Turmeric and black pepper fight cancer stem cells
A new study shows that a combination of turmeric and piperine can limit the growth of stem cells for breast cancer -- the cells that conventional treatment have the hardest time eliminating.
My friend Madhuri Kakarala is a physician at the University of Michigan; she's a cancer specialist and a PhD researcher. But she's also a nutritionist, and, like me, during her final years of medical studies she was diagnosed with cancer -- a stage IV cancer of the thyroid. Madhuri decided to invest all her talent as a researcher and clinician in the task of getting well, and she rapidly arrived at the conclusion that nutritional change could significantly improve her response to her cancer treatment.
Because Madhuri is from an Indian background, she was most interested in the medical and culinary traditions of her country, and particularly fascinated by the promising effects of turmeric in the prevention and treatment of cancers.
This month Madhuri published an important article on the effect of turmeric on breast cancer stem cells.  Stem cells are at the center of a theory that seeks to explain why cancer can sometimes return, despite apparently effective treatment. This is because even when all the cancer cells have been eliminated these cancer stem cells that have lied dormant and escaped treatments may be able to form entire new colonies of cancer cells. So to prevent relapse, it's essential that we learn how to eliminate the stem cells. But unfortunately, because they don't actively renew themselves through cell division like other cancer cells do, most existing treatments that target cancerous cells (like radiotherapy and chemotherapy) aren't effective against stem cells. For this reason, the pharmaceutical industry has a whole sector of research devoted to developing new therapies to target and destroy stem cells.
For several years now, Madhuri's lab at the University of Michigan has been studying the effect on breast cancer of curcumin -- one of the most active substances in turmeric -- and piperine, which is a substance active in black pepper. In her latest study she demonstrates that concentrations of curcumin and piperine which can be obtained through diet or from dietary supplements are capable of eliminating breast cancer stem cells, without causing any damage to the normal breast cells. In other words, this isn't a general toxic effect on cells, like conventional anti-cancer treatments have, but an ultra-selective impact on cancer stem cells alone.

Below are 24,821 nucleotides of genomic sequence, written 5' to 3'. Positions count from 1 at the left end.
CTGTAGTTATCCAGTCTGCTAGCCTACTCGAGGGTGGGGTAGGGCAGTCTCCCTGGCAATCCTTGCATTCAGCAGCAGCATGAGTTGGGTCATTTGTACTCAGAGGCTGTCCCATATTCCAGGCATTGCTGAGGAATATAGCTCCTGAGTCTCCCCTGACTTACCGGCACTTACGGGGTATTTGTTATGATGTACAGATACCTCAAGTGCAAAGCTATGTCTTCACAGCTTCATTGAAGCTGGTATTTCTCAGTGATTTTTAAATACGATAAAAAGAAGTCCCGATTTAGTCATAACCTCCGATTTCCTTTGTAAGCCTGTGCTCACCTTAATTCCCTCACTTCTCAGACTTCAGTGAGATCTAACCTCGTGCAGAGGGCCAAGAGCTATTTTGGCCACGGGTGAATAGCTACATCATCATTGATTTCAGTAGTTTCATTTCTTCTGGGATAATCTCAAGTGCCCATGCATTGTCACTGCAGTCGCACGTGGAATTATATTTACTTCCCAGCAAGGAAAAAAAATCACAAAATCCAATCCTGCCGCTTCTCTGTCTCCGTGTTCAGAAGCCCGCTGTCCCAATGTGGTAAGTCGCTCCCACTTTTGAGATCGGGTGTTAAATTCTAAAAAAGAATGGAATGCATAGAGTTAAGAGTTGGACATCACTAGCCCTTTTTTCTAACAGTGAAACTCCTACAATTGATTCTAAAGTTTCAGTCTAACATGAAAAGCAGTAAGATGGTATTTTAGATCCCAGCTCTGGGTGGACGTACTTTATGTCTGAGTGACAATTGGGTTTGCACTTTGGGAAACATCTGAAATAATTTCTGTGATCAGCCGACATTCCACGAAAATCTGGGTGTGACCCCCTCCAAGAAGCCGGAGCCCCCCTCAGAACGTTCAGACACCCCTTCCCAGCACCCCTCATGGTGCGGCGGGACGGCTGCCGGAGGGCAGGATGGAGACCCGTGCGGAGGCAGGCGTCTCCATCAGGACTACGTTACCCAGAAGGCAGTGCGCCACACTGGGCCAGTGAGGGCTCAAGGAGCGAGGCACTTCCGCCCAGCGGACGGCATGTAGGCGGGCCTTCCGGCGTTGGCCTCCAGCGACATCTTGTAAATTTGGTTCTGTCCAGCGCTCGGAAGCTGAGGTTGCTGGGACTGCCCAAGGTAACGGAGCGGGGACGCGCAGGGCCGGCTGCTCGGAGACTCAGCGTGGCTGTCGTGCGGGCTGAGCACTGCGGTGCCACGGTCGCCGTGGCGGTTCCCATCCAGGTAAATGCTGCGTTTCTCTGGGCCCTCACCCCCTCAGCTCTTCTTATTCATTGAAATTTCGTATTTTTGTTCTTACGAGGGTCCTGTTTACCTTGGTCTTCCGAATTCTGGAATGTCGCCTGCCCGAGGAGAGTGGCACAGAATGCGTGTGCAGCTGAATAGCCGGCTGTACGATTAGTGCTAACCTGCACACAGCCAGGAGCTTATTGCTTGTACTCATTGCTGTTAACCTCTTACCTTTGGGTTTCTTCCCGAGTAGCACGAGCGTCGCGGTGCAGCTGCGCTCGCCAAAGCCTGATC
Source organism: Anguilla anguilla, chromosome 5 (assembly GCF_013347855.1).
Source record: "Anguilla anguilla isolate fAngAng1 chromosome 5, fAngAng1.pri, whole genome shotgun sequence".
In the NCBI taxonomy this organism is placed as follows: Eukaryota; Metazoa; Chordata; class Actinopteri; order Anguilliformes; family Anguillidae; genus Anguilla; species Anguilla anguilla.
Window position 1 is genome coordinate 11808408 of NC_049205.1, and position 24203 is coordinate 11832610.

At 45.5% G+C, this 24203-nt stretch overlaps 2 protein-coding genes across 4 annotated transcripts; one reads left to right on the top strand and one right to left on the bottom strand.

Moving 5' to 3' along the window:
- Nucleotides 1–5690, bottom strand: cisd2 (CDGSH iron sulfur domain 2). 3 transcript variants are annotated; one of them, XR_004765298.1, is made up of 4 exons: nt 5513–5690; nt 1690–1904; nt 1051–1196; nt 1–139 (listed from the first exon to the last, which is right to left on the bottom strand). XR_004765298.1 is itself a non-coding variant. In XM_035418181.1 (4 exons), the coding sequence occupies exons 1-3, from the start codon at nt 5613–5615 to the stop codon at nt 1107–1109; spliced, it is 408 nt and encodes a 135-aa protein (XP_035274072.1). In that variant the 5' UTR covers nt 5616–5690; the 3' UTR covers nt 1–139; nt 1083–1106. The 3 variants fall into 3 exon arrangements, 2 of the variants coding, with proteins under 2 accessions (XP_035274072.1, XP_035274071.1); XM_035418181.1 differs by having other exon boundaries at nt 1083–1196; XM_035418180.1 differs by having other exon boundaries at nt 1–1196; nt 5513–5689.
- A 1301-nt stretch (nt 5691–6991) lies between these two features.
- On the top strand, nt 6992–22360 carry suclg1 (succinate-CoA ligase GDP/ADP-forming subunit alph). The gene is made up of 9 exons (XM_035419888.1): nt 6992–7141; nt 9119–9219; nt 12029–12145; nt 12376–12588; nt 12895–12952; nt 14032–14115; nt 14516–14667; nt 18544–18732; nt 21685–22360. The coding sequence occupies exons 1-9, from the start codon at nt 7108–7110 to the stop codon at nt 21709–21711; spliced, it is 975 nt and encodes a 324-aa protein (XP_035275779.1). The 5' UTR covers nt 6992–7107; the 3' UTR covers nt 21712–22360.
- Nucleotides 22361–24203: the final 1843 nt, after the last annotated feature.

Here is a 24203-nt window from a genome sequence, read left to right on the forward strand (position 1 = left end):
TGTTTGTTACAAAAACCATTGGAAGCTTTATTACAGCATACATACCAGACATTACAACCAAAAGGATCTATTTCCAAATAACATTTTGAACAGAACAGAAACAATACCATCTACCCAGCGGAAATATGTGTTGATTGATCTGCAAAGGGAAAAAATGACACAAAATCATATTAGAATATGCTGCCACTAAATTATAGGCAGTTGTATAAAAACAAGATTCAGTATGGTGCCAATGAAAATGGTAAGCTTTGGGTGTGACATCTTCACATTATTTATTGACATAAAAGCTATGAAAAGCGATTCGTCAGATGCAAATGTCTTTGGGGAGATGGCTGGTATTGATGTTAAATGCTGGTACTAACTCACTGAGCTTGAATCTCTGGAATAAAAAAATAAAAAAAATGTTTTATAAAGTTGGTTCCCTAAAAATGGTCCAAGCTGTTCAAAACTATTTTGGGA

"This shows that these compounds are not toxic to normal breast tissue," Madhuri says. "Women at high risk of breast cancer right now can choose to take the drugs tamoxifen or raloxifene for prevention, but most women won't take these drugs because there is too much toxicity. The concept that dietary compounds can help is attractive, and curcumin and piperine appear to have very low toxicity."
The possible anti-cancer properties of curcumin and piperine have been the object of many other studies. But this study is the first to show that they may have a targeted effect on stem cells. Medications like tamoxifen or raloxifene only act against cancers that are sensitive to estrogen. If curcumin and piperine can target stem cells, they have the potential to be useful in many types of breast cancer, particularly those that aren't estrogen-sensitive -- and these are often the most aggressive.
Madhuri's study was performed on cell colonies in Petri dishes, in lab conditions. So we haven't yet reached the stage of a clinical study that would establish guidelines for recommendations to take turmeric supplements at specific dosages for certain types of cancer. However, given that turmeric and pepper, taken as part of a normal diet, are practically never toxic in any way, it seems to me to be perfectly reasonable to recommend that all of us regularly consume a soupspoon of turmeric every day, with a pinch of pepper. You can use it in all your cooking, just like I've been doing for years.
CAUTION: Note that it is often safest to avoid turmeric during chemotherapy as well as a three days before and after the treatment. This is because it can – rarely, but it can – interfere with some chemotherapy treatments and reduce their benefits.
1. Kakarala, M., et al., Targeting breast stem cells with the cancer preventive compounds curcumin and piperine. Breast Cancer Research & Treatment, 2009.